DEF was a supplier of concrete in the Washington, D.C. metro market. It was one of the smallest suppliers. Its principal competitors were national and international suppliers who controlled the lion’s share of the market – over 95%. Concrete supply is a very low margin capital-intensive business with competitors with sharp elbows. OT was engaged by DEF’s investors to develop and execute a strategy to exit the market at a premium price.
DEF had developed a business model that allowed it to survive against giant competitors. It delivered concrete 24 hours a day and 7 days a week. It rarely bid on large construction projects, preferring smaller contractors and projects. It received an above-market price for its concrete as a result and had a large and diverse customer base with no customer representing more than a few percent of DEF’s annual sales.
OT analyzed the market, competitors, and industry financials. We noticed that DEF regularly did deliveries on major construction projects in the middle of the night and weekends. These major jobs often need an electrical pad, an HVAC base, or elevators pad, etc. These items were critical to the success of major building projects; however, the larger commodity concrete suppliers could not or would not change their supply models to accommodate their major customers’ timing needs. DEF’s prices were never questioned on these occasions. OT performed a detailed financial analysis of the entire market. We reached a surprising conclusion. DEF had less than 1% of the market’s revenue but earned between 4 and 5% of all the market’s profits.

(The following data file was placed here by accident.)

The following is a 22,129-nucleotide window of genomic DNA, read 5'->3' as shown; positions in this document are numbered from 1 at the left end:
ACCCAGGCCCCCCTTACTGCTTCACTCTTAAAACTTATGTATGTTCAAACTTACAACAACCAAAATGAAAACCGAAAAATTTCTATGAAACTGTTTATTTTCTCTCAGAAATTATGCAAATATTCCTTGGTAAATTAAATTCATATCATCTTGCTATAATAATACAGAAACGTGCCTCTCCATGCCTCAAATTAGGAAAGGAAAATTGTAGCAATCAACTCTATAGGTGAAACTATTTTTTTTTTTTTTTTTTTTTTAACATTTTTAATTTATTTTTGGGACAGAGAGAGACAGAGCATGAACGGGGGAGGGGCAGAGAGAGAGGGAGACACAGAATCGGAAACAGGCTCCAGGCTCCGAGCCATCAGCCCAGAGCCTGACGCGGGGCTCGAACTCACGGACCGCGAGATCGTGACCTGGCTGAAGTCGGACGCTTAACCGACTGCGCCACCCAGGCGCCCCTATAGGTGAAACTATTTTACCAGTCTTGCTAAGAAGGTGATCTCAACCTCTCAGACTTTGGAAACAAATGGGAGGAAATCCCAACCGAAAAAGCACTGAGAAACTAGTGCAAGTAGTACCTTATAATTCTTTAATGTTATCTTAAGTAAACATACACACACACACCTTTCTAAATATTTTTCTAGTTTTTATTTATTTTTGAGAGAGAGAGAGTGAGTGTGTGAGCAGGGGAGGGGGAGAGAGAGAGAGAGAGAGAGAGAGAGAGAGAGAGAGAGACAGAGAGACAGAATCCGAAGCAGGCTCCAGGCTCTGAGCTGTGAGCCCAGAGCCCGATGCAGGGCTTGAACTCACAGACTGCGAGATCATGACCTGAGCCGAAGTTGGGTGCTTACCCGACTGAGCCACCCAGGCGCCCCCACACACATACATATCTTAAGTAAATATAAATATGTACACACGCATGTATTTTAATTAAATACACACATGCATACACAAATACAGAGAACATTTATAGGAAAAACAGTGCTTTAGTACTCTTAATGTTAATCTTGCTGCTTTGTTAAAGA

OT developed a presentation aimed at the large national and international suppliers demonstrating that, in any market where they had multiple plants, employing the DEF model could raise their profitability significantly without impacting current operations. OT then approached the national and international concrete suppliers. Ultimately DEF was sold to a UK based international firm for three (3) times the industry average price.